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B-listed Haghill Primary prepped for residential rebirth

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October 14 2021

B-listed Haghill Primary prepped for residential rebirth

Glasgow City Council has initiated works to stabilise the B-listed Haghill Primary, by authorising the painstaking process of dismantling the historic structure stone by stone and removing buddleia growth following widespread water ingress and salt seepage.

The painstaking operation by Caskie Demolition, overseen by Glasgow Heritage, seeks to maximise salvageable stonework and partial facade retention on Marwick Street. Health and safety measures call for the Walter Street facade to be reduced to single-storey height with only the boundary wall, railings and janitor house left untouched.

Outlining the need for urgent action a structural survey undertaken by David Narro Associates observed: "... the building has deteriorated since 2004 and appears to have accelerated in the last seven years. It is now at a critical point in time in terms of how feasible it is to save it."

The salvage effort will retain decorative elements such as a date stone, cornice, 'School Board of Glasgow' relief, ornate arches and carved 'boys' and 'girls' stonework on-site for future reinstatement. This material will adorn a future social housing development by Milnbank Housing Association.

The red sandstone school board building dates from 1904 and was designed by Andrew Lindsay Miller, its fate mirroring that of the nearby Golfhill Primary in Dennistoun.

A partial roof collapse exacerbated deterioration in recent years
A partial roof collapse exacerbated deterioration in recent years
Salt migration through saturated stonework poses a major structural headache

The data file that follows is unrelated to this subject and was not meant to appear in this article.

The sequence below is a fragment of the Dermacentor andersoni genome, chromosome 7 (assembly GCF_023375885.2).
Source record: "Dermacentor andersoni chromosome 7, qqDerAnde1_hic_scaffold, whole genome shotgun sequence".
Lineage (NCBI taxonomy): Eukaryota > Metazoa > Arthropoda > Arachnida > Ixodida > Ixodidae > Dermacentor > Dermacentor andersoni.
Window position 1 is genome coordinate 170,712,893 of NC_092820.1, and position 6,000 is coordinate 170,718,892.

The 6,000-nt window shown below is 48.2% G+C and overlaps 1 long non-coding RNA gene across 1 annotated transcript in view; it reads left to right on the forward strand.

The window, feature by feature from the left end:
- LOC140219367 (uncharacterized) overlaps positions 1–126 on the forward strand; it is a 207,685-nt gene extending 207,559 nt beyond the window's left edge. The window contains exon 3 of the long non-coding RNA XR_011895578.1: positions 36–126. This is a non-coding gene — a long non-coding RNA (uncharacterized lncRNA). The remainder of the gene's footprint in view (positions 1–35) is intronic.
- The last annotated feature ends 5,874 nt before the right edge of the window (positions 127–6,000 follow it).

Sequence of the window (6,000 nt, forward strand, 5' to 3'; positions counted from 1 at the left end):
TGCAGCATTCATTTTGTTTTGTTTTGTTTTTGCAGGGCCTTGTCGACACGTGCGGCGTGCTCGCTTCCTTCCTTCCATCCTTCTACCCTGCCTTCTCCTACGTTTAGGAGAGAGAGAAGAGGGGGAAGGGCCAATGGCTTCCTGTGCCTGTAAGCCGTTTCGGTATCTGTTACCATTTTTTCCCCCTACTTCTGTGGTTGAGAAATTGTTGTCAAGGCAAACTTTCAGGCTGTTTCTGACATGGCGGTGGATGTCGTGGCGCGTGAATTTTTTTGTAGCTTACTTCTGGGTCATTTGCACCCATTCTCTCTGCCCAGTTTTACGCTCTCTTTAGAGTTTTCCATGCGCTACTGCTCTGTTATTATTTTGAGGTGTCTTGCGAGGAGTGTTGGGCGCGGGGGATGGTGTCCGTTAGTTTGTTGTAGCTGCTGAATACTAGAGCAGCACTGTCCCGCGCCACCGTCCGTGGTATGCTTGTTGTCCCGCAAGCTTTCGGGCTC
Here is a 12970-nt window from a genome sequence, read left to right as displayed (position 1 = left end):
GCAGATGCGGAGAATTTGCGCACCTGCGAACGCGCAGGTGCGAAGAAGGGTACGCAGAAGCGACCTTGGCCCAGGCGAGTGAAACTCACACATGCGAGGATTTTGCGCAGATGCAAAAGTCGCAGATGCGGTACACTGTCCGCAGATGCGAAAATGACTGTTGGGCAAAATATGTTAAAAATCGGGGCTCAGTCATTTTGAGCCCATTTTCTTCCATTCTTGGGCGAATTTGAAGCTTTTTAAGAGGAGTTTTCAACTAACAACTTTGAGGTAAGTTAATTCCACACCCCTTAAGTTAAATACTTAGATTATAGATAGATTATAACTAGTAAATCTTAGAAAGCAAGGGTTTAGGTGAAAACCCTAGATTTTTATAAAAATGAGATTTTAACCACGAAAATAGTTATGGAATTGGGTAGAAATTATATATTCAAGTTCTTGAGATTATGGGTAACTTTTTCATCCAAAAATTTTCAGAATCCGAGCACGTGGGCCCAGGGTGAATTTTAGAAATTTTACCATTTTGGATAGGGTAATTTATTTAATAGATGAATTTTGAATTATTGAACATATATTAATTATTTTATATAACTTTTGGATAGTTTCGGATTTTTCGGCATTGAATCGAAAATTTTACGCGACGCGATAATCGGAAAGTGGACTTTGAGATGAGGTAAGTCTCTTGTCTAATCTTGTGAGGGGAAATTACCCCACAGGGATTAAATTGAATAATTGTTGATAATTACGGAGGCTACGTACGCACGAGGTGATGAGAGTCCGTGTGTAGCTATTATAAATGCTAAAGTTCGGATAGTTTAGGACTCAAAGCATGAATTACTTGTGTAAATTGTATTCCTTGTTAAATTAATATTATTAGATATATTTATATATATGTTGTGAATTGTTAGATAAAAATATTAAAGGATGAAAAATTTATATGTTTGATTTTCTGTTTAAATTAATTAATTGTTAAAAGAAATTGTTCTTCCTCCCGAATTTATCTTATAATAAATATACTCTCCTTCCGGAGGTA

Salt migration through saturated stonework poses a major structural headache

5 Comments

Mick
#1 Posted by Mick on 14 Oct 2021 at 08:47 AM
Another east end school bites the dust. A few miles across the city -in the more affluent west end, school buildings are rightly preserved and reused as housing. A small but appalling example of Glasgow’s class divide.
Fat Bloke on Tour
#2 Posted by Fat Bloke on Tour on 14 Oct 2021 at 11:43 AM
Who has owned the building since 2004?
Surely a prime case of wilful neglect?
UR
#3 Posted by UR on 14 Oct 2021 at 13:22 PM
City Property Glasgow. A sale was attempted to Spectrum Properties for £75k in 2018 but fell through.
https://www.glasgow.gov.uk/councillorsandcommittees/viewSelectedDocument.asp?c=P62AFQDN2U81DX81NT
Fat Bloke on Tour
#4 Posted by Fat Bloke on Tour on 19 Oct 2021 at 10:04 AM
Not the first and unfortunately will not be the last.

Allowed to rot since 2004.
Public body in full "can't be ersed" mode.
Is this ignorance reinforced by trouser snakery?
If it falls down then we get more for the site?

Utter disgrace that public assets are allowed to deteriorate in this manner?

How much money has been spent on public sector new builds in this time?

Surely with the success of City Park up the road a future as cheap office space would have been possible?

Total lack of ambition / desire / imagination.
Not the public sector at its finest.
Fat Bloke on Tour
#5 Posted by Fat Bloke on Tour on 19 Oct 2021 at 10:32 AM
Google maps tells its own story.

2013? / 3D images from Rightmove -- site looks tidy.
2020? / 3D images on Google Maps -- jungle in all directions.

Dates might be wrong but the direction of travel is not.

Functioning building in 2004 turned into a decaying wreck by 2021.

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